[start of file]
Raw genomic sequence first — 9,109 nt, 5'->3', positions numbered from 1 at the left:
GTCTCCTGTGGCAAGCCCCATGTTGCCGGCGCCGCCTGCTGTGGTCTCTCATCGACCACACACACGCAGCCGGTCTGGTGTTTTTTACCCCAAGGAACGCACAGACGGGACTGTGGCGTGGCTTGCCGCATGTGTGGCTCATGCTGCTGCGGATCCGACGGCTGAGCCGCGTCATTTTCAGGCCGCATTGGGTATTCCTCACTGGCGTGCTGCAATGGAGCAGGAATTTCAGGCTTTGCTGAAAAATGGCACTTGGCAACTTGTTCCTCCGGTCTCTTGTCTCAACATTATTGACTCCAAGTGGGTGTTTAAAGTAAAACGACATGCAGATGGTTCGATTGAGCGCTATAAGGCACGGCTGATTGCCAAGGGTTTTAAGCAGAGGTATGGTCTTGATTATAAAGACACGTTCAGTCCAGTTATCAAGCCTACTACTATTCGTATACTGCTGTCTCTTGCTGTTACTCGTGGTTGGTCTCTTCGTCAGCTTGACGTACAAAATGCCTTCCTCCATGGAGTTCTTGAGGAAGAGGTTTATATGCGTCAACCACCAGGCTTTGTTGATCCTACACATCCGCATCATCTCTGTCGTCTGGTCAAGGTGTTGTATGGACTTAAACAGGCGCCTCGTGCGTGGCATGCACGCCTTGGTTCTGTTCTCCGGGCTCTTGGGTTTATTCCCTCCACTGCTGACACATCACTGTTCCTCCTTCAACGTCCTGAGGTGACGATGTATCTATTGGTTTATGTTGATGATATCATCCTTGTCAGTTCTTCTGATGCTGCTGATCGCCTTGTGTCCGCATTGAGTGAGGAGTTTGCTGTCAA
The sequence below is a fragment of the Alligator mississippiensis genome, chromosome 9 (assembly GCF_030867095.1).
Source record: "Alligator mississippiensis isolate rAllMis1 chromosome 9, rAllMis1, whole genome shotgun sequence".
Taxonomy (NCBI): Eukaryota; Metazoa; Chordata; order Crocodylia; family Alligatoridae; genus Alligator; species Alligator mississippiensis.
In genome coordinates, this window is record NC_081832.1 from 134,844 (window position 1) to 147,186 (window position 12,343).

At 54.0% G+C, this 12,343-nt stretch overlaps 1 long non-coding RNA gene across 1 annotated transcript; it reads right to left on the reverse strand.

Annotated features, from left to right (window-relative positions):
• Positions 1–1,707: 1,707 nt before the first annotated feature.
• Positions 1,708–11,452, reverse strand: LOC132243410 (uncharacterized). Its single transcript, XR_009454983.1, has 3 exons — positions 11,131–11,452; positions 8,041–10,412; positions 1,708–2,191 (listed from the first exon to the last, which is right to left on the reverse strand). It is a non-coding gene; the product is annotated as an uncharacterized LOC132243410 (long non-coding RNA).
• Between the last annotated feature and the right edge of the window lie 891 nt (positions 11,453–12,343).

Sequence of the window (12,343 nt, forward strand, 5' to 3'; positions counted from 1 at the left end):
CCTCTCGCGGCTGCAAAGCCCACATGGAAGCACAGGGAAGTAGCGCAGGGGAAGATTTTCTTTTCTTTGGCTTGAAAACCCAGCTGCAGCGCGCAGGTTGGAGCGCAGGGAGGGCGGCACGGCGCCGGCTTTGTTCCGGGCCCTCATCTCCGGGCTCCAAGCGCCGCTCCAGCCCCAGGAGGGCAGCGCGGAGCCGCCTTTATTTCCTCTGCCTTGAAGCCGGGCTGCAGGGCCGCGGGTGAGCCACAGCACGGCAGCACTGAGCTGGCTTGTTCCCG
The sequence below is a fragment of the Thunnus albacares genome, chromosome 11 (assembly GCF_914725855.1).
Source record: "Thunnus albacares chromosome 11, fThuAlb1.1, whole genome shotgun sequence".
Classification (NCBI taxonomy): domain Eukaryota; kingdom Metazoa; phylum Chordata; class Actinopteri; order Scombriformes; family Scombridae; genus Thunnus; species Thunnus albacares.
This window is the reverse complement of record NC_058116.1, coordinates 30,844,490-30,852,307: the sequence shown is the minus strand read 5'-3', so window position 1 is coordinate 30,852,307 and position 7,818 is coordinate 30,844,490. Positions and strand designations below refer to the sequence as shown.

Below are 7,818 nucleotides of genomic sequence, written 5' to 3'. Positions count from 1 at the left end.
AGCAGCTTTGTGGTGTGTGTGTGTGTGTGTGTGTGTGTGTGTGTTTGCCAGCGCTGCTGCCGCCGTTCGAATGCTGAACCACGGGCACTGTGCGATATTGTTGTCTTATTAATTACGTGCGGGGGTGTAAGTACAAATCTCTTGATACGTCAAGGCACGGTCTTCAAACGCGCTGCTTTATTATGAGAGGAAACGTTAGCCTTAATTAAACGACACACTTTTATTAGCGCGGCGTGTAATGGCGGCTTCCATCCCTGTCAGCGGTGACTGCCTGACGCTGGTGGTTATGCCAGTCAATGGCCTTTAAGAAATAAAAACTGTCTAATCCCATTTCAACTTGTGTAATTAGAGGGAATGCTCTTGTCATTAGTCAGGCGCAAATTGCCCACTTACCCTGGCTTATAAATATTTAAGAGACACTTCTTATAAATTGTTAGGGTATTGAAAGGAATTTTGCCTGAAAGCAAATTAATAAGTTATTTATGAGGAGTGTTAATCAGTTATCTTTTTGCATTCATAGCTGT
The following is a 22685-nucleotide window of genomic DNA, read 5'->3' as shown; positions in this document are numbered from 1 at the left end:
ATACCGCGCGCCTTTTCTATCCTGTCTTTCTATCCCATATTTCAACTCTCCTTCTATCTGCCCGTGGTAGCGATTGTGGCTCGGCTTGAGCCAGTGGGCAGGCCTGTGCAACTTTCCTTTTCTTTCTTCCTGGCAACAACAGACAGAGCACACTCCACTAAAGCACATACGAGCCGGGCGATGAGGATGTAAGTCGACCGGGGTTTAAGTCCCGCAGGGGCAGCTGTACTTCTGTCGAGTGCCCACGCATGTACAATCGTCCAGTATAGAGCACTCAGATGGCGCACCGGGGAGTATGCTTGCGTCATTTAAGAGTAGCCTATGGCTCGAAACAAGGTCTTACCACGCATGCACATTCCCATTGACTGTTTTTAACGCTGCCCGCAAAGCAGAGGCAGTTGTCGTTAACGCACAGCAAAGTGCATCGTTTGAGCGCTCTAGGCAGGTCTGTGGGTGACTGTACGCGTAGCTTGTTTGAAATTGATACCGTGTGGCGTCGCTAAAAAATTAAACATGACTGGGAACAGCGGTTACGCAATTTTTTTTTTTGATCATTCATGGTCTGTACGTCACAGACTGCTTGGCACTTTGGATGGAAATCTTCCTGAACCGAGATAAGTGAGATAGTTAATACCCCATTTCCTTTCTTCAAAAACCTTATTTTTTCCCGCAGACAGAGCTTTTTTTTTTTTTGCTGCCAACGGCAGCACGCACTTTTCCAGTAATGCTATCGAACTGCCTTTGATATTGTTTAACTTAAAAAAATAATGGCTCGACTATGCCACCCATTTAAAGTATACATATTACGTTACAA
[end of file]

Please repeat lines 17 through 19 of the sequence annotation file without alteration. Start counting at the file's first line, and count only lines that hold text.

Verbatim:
This window is the reverse complement of record NC_058116.1, coordinates 30,844,490-30,852,307: the sequence shown is the minus strand read 5'-3', so window position 1 is coordinate 30,852,307 and position 7,818 is coordinate 30,844,490. Positions and strand designations below refer to the sequence as shown.

Below are 7,818 nucleotides of genomic sequence, written 5' to 3'. Positions count from 1 at the left end.
AGCAGCTTTGTGGTGTGTGTGTGTGTGTGTGTGTGTGTGTGTGTTTGCCAGCGCTGCTGCCGCCGTTCGAATGCTGAACCACGGGCACTGTGCGATATTGTTGTCTTATTAATTACGTGCGGGGGTGTAAGTACAAATCTCTTGATACGTCAAGGCACGGTCTTCAAACGCGCTGCTTTATTATGAGAGGAAACGTTAGCCTTAATTAAACGACACACTTTTATTAGCGCGGCGTGTAATGGCGGCTTCCATCCCTGTCAGCGGTGACTGCCTGACGCTGGTGGTTATGCCAGTCAATGGCCTTTAAGAAATAAAAACTGTCTAATCCCATTTCAACTTGTGTAATTAGAGGGAATGCTCTTGTCATTAGTCAGGCGCAAATTGCCCACTTACCCTGGCTTATAAATATTTAAGAGACACTTCTTATAAATTGTTAGGGTATTGAAAGGAATTTTGCCTGAAAGCAAATTAATAAGTTATTTATGAGGAGTGTTAATCAGTTATCTTTTTGCATTCATAGCTGT